I'm on a second-hand MacBook Pro from late 2013 (Mojave 10.14.3) and when I type
arch on the Terminal, I get back
i386. Shouldn't it be a
x86_64? Did the seller misrepresent the item? Please see the screenshot below of 'About this Mac'.
According to this SO answer,
arch distinguishes between PowerPC (
ppc) and Intel (
i386), not between 32- and 64-bit kernels on x86. So in this context,
i386 means an x86 CPU.
Check the output of
uname -m to find out your machine type. (On Linux,
arch is the equivalent of
See also this Ask Different Q&A.
On a macOS system, as on other BSD systems, you should use the
$ arch i386 $ machine x86_64h
i386 is misleading if you're used to the
arch utility on other systems. On macOS Mojave,
i386 means it's capable of running 32-bit software compiled for the Intel family of processors. Note that the
arch utility on macOS is used for quite different things compared to on e.g. Linux (see its manual).
You may also use
uname -m as on Linux:
$ uname -m x86_64
I feel that using the "traditional" utilities (e.g.
sw_vers) to discover your Mac's hardware or software may not be very reliable. It's certainly inconsistent! Even the system manuals are rife with inconsistencies.
This is not to say that you can't get useful information from these utilities, it's only to say that unless you know what you're looking for, you may get results that are different from what you get on other systems.
$ arch i386
No! (Unless you're using a really old computer.)
Another example is the OS version.
man sw_vers and
man uname both claim to report "OS Version":
$ sw_vers ProductName: Mac OS X ProductVersion: 10.14.4 BuildVersion: 18E226 $ uname -v Darwin Kernel Version 18.5.0 .... # output snipped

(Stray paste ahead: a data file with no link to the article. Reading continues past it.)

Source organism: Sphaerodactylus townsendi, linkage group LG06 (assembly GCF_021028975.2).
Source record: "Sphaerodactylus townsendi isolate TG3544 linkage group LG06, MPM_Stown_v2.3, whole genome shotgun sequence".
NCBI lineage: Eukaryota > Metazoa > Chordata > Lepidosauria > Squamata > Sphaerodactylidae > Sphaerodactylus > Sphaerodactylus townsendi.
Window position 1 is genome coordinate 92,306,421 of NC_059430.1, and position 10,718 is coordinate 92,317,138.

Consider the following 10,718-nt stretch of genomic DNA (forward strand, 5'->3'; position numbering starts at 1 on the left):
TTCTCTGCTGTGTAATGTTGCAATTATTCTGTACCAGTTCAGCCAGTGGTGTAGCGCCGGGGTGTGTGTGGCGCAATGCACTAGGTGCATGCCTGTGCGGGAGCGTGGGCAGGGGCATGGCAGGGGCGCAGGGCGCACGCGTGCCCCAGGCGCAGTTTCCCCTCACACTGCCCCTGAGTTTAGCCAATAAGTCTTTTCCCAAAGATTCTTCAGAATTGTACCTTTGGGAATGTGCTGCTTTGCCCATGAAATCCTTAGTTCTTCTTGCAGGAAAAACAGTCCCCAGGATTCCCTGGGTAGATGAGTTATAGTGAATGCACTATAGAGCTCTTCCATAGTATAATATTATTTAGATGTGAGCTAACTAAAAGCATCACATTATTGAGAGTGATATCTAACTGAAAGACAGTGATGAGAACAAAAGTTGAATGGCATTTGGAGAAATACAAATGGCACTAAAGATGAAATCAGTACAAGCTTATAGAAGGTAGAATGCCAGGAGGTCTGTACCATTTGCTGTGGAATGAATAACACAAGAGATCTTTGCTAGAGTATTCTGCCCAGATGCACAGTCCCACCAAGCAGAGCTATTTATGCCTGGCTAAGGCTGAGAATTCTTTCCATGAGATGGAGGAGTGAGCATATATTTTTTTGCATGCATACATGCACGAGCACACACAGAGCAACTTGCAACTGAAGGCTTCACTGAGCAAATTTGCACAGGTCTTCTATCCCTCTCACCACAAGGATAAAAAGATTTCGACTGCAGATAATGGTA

Which is all well and good - we're aware that kernel and distro release version numbering is different, but the system manuals for both of these commands say you get
OS Version. Understanding the genesis of the current
macos explains some of this, but it doesn't explain why the system manuals are inconsistent.
And so, to the OP's question regarding how to get clear and reliable information on a system, I feel the answer should be to use
system_profiler for both hardware and software:
$ system_profiler SPHardwareDataType Hardware: Hardware Overview: Model Name: MacBook Pro Model Identifier: MacBookPro13,3 Processor Name: Intel Core i7 Processor Speed: 2.9 GHz Number of Processors: 1 Total Number of Cores: 4 L2 Cache (per Core): 256 KB L3 Cache: 8 MB Memory: 16 GB Boot ROM Version: 254.0.0.0.0 SMC Version (system): 2.38f7 Serial Number (system): C02********* Hardware UUID: ********-****-****-****-************ $ system_profiler SPSoftwareDataType Software: System Software Overview: System Version: macOS 10.14.4 (18E226) Kernel Version: Darwin 18.5.0 Boot Volume: Macintosh HD Boot Mode: Normal Computer Name: MacBook No 2 User Name: Seamus (seamus) Secure Virtual Memory: Enabled System Integrity Protection: Enabled Time since boot: 13:13
Also, the system manual for
system_profiler seems to be maintained to a more current state.
And finally, as to the Headline Question: "What does [the output of
arch] i386 mean on macOS Mojave?". Answer: Unfortunately, it means that Apple has not maintained their documentation and/or apps properly.